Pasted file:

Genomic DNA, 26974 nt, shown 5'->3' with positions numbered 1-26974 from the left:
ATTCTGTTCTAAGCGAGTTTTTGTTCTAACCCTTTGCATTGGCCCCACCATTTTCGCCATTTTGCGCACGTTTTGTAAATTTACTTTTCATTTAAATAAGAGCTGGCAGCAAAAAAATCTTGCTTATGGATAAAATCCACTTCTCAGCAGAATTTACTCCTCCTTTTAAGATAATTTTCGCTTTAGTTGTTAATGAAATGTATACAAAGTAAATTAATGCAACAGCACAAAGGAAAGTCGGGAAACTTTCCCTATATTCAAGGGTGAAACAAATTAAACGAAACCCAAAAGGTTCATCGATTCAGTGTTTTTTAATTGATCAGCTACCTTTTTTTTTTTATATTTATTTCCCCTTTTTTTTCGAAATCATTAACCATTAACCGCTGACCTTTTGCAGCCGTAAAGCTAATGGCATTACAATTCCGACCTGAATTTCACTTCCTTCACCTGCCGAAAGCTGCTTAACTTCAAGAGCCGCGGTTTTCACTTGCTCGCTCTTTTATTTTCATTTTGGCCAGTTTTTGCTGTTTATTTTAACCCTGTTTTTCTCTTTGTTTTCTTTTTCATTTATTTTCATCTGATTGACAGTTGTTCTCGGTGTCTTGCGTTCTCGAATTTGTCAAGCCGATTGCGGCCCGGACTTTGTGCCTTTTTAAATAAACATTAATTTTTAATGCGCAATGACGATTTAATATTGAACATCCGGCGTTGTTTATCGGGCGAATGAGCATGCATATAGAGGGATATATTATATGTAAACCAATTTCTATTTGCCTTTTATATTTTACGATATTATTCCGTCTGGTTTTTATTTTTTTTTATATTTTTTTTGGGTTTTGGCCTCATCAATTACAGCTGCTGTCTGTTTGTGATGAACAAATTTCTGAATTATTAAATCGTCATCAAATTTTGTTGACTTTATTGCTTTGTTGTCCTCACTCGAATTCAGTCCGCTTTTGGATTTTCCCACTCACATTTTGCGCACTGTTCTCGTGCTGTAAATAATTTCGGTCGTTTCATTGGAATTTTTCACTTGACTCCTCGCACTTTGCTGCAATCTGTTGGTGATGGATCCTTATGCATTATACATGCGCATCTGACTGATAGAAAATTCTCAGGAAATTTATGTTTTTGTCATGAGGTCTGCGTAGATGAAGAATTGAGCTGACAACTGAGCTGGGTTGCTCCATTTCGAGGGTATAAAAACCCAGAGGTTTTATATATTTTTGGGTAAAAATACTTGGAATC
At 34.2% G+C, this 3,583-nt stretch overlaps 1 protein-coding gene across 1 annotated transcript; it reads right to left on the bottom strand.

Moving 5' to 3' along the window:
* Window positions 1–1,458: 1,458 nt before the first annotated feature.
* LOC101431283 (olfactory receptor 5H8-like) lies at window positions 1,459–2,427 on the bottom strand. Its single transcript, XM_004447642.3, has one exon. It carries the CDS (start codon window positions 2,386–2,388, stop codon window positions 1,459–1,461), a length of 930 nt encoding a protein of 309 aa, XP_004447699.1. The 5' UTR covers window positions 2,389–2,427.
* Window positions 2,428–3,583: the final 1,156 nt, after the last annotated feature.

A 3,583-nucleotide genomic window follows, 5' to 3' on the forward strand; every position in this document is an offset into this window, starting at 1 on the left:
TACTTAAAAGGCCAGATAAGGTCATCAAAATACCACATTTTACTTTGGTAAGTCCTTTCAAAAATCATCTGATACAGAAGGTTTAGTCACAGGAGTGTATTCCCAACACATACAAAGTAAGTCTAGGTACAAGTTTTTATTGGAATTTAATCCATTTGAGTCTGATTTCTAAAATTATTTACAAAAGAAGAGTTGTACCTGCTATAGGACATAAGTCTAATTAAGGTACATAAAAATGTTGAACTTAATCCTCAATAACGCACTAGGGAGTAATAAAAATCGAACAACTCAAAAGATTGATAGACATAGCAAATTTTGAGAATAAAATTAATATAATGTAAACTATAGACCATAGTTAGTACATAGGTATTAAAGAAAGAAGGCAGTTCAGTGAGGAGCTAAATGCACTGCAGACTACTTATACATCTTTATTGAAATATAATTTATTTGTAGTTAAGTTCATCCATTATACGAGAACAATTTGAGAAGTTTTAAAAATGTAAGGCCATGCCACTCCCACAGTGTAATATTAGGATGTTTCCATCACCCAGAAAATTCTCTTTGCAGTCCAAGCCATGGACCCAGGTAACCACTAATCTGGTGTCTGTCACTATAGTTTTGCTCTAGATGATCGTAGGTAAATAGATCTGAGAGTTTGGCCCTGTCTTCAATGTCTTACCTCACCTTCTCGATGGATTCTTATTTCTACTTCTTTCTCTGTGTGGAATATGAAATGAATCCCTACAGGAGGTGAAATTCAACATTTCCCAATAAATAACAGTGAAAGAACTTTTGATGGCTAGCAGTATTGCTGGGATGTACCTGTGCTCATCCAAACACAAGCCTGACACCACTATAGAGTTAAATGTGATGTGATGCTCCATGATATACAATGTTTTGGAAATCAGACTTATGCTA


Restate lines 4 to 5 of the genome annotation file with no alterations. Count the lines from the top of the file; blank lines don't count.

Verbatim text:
Moving 5' to 3' along the window:
* Window positions 1–1,458: 1,458 nt before the first annotated feature.